SAFE MOTHERHOOD NEWSLETTER. 1994 Jul-Oct; (15):4-7.WHO has developed guidelines to health interventions for safe motherhood entitled the Mother-Baby Package. The guidelines are the minimum levels of care that all pregnant women and newborns should receive. Even though they can be used in any country, they are designed for countries with the most severe problems and most acute constraints on resources. The Package spells out in detail how to prevent and treat pregnancy complications. Basically, prenatal care is needed to recognize complications. Health facilities are needed so the complications can be treated. Women should receive family planning counseling to prevent unplanned and unwanted pregnancies. WHO provides specific guidelines on early diagnosis and health interventions at different levels of care (community, health center, and district hospital) for each major cause of maternal and neonatal mortality. There must be rapid referral and efficient transport of mothers and newborns with emergency conditions to a facility equipped to handle these cases. It emphasizes the need for cleanliness during delivery. WHO also has guidelines on postpartum care of mother and child. It advocates putting the newborn to the breast as soon as possible after birth and exclusive breast feeding. WHO introduced the Mother-Baby Package to health planners from some countries with high maternal mortality levels (Bangladesh, Benin, Ethiopia, Guinea, Mongolia, Mozambique, Nepal, Uganda, Viet Nam, Yemen, and Zambia) in April 1994. Mongolia was the first country to translate the Package. District health managers and obstetricians adapted the interventions for local conditions in Mongolia. District health teams are set to implement the interventions soon.
New York, New York, International Planned Parenthood Federation, Western Hemisphere Region, 1990. xiii, 431 p.This is the 1st instruction manual dealing with the delivery of family planning services in the Caribbean. It will be of great value to nursing and medical students, clinicians, and other allied health care professionals. Most of the contributors came from the West Indies because of their wealth of knowledge and experience in the practice of family planning in the region. The material has been crystallized into clear steps to help beginners and quick, accurate references for those already in the field. Each chapter has a pretest in the beginning and a posttest at the end to help with selfanalysis. The subject matter ranges from contraceptive technology, family planning as a human right to dealing with sexual molestation, HIV infection, mental and physical handicaps, and teenage pregnancy. Students will find useful information about the rationale and significance of family planning, its history, and essential skills like counseling and communication, in depth information on each type of contraceptive is also included. There is a list of recommended activities encouraging the application of learning to real-life situations. And there is a section of recommended references for further study. The material in this manual is designed to be appropriate for Caribbean health professionals, but can also be used in countries of similar economic development as well as more developed nations.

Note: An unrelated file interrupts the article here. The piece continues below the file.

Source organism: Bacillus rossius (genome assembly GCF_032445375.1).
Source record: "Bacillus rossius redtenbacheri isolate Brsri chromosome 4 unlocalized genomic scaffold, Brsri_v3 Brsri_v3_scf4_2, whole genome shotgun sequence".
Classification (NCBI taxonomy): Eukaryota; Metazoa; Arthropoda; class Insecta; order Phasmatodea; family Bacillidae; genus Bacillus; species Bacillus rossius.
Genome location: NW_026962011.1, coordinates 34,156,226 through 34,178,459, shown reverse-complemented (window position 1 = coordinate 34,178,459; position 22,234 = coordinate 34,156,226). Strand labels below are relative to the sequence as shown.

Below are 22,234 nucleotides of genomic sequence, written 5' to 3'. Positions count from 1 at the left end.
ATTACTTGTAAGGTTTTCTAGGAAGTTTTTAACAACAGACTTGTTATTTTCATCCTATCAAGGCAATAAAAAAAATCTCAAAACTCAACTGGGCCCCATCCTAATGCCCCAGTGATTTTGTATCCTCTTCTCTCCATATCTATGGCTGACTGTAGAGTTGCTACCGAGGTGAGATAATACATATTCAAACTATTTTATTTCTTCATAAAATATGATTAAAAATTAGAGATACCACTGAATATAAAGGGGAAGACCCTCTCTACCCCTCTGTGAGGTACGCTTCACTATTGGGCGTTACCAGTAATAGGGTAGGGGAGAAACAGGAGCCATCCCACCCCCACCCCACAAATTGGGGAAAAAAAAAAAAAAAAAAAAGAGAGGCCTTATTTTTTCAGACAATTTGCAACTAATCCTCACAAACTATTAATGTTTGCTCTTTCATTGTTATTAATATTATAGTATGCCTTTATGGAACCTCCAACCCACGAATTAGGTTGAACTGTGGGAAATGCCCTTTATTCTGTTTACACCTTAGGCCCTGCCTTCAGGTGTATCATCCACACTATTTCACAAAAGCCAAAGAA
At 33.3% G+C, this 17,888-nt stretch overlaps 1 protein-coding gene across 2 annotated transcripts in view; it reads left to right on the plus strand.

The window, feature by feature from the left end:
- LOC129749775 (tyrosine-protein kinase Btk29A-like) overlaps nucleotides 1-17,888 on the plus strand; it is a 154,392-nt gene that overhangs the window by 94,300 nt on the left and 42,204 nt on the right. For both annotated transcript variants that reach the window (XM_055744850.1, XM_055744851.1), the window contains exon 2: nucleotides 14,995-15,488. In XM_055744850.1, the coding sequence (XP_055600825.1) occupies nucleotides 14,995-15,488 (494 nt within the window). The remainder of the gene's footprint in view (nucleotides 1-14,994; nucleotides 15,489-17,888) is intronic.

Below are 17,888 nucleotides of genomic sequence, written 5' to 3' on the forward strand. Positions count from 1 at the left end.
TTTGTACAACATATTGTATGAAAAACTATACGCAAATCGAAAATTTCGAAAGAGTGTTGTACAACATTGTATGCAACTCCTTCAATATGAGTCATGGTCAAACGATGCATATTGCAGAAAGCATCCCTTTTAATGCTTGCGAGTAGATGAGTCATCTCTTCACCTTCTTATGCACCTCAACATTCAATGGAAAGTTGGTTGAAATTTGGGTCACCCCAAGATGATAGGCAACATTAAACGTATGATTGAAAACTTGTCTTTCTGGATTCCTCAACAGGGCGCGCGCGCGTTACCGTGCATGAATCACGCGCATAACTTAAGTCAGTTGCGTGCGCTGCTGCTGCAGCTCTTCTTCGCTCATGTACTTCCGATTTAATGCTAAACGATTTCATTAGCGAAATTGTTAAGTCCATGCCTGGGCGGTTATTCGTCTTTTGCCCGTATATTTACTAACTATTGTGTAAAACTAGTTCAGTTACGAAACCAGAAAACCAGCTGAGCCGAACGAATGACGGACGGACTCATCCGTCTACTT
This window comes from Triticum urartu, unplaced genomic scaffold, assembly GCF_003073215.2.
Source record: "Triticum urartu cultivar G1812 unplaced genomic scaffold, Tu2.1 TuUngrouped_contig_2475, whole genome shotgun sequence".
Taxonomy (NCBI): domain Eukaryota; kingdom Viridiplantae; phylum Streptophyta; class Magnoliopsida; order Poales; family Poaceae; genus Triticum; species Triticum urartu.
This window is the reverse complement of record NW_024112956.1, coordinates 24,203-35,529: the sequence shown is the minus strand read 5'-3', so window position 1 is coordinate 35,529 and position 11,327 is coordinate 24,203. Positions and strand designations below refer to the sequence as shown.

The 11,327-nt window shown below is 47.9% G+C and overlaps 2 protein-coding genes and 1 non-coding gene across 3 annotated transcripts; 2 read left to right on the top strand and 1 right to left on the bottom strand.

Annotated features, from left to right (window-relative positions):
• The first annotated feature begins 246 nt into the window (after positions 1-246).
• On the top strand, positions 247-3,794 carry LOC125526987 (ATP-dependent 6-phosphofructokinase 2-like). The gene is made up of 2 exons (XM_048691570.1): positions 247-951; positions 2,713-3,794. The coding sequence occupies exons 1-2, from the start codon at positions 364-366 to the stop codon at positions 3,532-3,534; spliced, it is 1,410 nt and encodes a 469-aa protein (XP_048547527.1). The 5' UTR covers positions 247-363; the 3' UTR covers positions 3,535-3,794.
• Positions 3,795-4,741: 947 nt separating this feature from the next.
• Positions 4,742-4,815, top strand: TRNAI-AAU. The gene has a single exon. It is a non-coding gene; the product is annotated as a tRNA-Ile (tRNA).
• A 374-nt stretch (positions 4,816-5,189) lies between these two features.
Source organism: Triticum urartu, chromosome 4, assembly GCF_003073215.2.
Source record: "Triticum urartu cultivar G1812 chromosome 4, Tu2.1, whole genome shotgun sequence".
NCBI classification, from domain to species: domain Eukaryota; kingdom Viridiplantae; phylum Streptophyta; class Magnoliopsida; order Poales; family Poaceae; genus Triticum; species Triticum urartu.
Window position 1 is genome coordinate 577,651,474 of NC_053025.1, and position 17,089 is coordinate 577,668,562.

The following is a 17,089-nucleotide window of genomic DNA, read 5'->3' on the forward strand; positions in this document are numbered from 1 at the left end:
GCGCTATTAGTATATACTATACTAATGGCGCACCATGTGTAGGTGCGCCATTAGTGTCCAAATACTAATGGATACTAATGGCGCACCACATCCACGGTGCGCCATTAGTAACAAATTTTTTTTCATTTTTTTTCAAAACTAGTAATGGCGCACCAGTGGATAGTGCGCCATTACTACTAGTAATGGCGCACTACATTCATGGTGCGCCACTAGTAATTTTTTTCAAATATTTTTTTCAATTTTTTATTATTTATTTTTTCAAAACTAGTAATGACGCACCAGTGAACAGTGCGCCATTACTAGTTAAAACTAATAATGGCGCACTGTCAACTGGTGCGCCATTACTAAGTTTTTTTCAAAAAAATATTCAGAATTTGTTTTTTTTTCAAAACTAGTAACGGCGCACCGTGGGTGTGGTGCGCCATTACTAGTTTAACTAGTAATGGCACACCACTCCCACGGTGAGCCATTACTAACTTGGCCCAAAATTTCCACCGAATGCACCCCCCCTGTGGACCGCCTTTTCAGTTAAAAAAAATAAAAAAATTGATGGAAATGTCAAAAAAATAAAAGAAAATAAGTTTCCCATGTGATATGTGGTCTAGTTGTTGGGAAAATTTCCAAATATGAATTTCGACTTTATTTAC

Geneva, Switzerland, WHO, 1987. vii, 80 p.This WHO manual on barrier contraceptives and spermicides covers all methods, their effectiveness, advantages and disadvantages, non-contraceptive advantages, uses in special cases, family program considerations, the logistics of supply, monitoring shelf-life and quality control, and application of condoms in AIDS prevention programs. Condoms and foaming tablets are the most appropriate methods for developing countries, especially those in the tropics. Other methods present problems such as expense (diaphragms, foams, sponges), unavailability outside the U.K. and U.S. (caps, sponges), bulk and expense (canned foams). Certain individuals are particularly good candidates for barriers and spermicides: lactating women, people using abstinence or natural family planning, adolescents, older women, women waiting to start using other methods, and those at risk for contracting sexually transmitted diseases. Program officials should consider providing supplies in their special environments, with limitations such as transport, reliability of shipments, storage requirements, cultural sensitivity, multiple outlets for supplies, and cost both to the program and to the users. Methods of insuring steady supply and techniques of testing condoms are described. Barrier methods, condoms in particular, help stop the spread of gonorrhea, syphilis, Chlamydia, Candida, Trichomonas and HIV. An appendix describes basic information about AIDS and the relevance of barriers and spermicides, as well as monogamy and abstinence, in preventing AIDS transmission. Other appendices list sources of supply for developing countries, addresses of manufacturers and sources of further information, techniques for using these methods, and teaching methods for illiterates and semi-illiterates.